Crowns & Bridges
What are bridges and why do I need them?
A bridge is made up of two crowns for the teeth on either side of the gap – these two anchoring teeth are called abutment teeth. The false teeth are called pontics and can be made from gold, alloys, porcelain or a combination of these materials. Dental bridges are supported by natural teeth or implants.
Why is it necessary to replace missing teeth?
What is a bridge and how is it attached?
It is an artificial tooth/ teeth suspended between natural teeth, taking support from them. The artificial tooth rests on the jaw area with the missing tooth, being replaced. A fixed bridge is commonly cemented to the natural teeth next to the space left by the missing tooth/teeth.
What materials are used in a bridge?
Bridges are made from metal, ceramic or both. The dentist considers the appearance and function and can discuss the material best suited for you.
Caring for your bridge
To prevent damage to the bridge, avoid chewing hard foods, ice or other hard objects, such as pencils. This is especially important for tooth coloured crowns. Brush twice a day, floss or use an interdental cleaner once a day to remove plaque. See your dentist regularly for examination and professional cleaning.
Are there any other options for replacing teeth?
Yes, there is a very modern and state of art tooth/teeth replacements – dental implants. Although functionally and aesthetically they are superior, their placement involves surgery and is a relatively expensive treatment. Dental implants have their own indications and contraindications.
Replacement of missing teeth is necessary to maintain the health and integrity of your oral apparatus.
Why do I need a Crown?
If you want a smile that’s your crowning glory, you may need a crown to cover a tooth and restore it to its normal shape and size. A crown can make your tooth stronger and improve its appearance.
It can cover and support a tooth with a large filling when there aren’t enough teeth left. It can be used to attach a bridge, protect a weak tooth from breaking or restore one that’s already broken. A crown is a good way to cover teeth that are discoloured or badly shaped. It’s also used to cover a dental implant.
If your dentist recommends a crown, it’s probably to correct one of these conditions. Your dentist’s primary concern, like your, is helping you keep your teeth healthy and your smile bright – literally, your crowning glory!!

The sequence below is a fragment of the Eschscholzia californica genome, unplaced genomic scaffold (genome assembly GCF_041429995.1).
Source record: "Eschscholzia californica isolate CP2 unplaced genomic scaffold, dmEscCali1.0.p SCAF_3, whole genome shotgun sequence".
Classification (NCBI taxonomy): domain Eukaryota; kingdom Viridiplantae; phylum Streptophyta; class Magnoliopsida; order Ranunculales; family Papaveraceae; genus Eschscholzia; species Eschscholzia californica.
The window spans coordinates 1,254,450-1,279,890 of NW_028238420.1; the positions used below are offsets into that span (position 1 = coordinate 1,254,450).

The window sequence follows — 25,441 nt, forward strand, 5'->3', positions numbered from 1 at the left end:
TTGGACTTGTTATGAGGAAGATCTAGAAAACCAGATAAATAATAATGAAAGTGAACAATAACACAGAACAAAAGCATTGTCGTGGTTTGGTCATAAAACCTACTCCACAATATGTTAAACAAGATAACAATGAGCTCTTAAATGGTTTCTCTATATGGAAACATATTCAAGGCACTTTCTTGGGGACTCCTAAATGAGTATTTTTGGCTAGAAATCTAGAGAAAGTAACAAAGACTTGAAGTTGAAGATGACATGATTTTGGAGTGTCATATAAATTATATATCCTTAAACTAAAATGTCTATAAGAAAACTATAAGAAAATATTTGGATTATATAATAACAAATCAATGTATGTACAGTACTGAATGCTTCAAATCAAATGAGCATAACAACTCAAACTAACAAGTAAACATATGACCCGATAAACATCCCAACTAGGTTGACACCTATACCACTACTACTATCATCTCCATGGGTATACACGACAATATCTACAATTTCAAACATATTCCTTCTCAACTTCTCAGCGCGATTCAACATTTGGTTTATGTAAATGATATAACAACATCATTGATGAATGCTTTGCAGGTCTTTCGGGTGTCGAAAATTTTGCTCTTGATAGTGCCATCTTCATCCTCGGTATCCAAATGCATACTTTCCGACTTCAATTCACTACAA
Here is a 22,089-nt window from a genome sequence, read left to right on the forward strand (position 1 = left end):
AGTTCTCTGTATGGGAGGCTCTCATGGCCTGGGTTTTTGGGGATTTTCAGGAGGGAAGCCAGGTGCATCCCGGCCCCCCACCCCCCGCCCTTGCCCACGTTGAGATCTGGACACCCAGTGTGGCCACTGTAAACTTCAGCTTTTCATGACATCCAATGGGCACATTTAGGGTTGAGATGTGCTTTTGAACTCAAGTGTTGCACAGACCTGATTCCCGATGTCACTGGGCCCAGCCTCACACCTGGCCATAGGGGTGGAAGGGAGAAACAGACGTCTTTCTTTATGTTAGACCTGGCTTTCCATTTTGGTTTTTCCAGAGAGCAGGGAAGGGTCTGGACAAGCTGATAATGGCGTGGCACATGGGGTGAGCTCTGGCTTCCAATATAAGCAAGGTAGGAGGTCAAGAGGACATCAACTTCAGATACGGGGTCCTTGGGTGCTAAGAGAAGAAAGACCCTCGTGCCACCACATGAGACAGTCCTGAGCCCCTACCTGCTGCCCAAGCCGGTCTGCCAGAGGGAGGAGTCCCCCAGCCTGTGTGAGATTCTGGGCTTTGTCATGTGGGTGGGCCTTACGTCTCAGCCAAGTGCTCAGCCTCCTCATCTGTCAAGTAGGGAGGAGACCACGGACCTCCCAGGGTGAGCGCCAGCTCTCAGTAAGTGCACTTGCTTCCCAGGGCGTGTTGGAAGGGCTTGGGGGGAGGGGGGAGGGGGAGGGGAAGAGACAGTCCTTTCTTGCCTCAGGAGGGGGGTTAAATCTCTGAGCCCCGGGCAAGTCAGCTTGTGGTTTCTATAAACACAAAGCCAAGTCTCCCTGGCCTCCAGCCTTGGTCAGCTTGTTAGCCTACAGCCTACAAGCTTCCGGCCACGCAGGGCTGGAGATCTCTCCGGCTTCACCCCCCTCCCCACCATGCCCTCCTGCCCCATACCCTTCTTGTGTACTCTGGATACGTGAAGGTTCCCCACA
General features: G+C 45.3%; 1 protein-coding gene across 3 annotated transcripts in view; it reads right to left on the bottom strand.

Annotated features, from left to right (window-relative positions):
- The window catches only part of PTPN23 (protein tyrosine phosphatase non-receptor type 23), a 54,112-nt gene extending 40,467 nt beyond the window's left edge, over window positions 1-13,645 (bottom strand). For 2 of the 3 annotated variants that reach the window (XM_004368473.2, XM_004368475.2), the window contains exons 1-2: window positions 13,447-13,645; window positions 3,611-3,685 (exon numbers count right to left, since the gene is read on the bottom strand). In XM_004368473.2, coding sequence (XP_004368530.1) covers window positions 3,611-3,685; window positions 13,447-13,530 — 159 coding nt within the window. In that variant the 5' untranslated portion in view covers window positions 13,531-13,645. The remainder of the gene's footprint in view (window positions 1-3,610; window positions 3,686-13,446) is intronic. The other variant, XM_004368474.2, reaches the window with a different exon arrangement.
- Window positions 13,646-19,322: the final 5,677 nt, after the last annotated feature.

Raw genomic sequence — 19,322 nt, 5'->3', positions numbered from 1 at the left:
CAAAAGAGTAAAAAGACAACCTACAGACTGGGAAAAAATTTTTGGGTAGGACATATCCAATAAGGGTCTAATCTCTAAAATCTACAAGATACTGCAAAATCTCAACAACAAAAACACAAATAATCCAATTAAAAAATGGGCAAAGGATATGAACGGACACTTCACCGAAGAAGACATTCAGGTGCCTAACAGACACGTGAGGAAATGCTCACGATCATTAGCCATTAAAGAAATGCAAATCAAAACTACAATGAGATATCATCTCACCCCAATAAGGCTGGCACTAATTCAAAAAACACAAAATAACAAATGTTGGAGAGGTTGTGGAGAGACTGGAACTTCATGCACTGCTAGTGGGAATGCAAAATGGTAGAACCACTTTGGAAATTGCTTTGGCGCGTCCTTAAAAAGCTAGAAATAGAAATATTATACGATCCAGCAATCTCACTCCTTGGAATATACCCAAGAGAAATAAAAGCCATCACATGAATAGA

1. Metals used in crowns include gold alloy, other alloys (for example, palladium) or a base-metal alloy (for example, nickel or chromium). Compared with other crown types, less tooth structure needs to be removed with metal crowns, and tooth wear to opposing teeth is kept to a minimum. Metal crowns withstand biting and chewing forces well and probably last the longest in terms of wear down. Also, they rarely chip or break. The metallic colour is the main drawback. Metal crowns are a good choice for out-of-sight molars.
2. Porcelain-fused-to-metal dental crowns can be colour matched to your adjacent teeth (unlike the metallic crowns). However, more wearing to the opposing teeth occurs with this crown type compared with metal or resin crowns. The crown’s porcelain portion can also chip and break off. Next to all-ceramic crowns, porcelain-fused-to-metal crowns look most like normal teeth. However, sometimes the metal underlying the crown’s porcelain can show through as a dark line, especially at the gum line and even more so if your gums recede. These crowns can be a good choice for front or back teeth.
3. All-resin dental crowns are less expensive than other crown types. However, they wear down over time and are more prone to fractures than porcelain-fused-to-metal crowns.
4. All-ceramic or all-porcelain dental crowns provide the best natural colour match than any other crown type and may be more suitable for people with metal allergies. However, they are not as strong as porcelain-fused-to-metal crowns and they wear down opposing teeth a little more than metal or resin crowns. All-ceramic crowns are a good choice for front teeth.
5. Temporary vs permanent. Temporary crowns can be made in your dentist’s office whereas permanent crowns are made in a dental laboratory. Temporary crowns are made of acrylic or stainless steel and can be used as a temporary restoration until a permanent crown is constructed by the dental laboratory.
An impression is made to provide an exact model of the prepared tooth. Your dentist along with the lab technician (following the dentists instructions), then uses the model to make the crown according to its size and shape.
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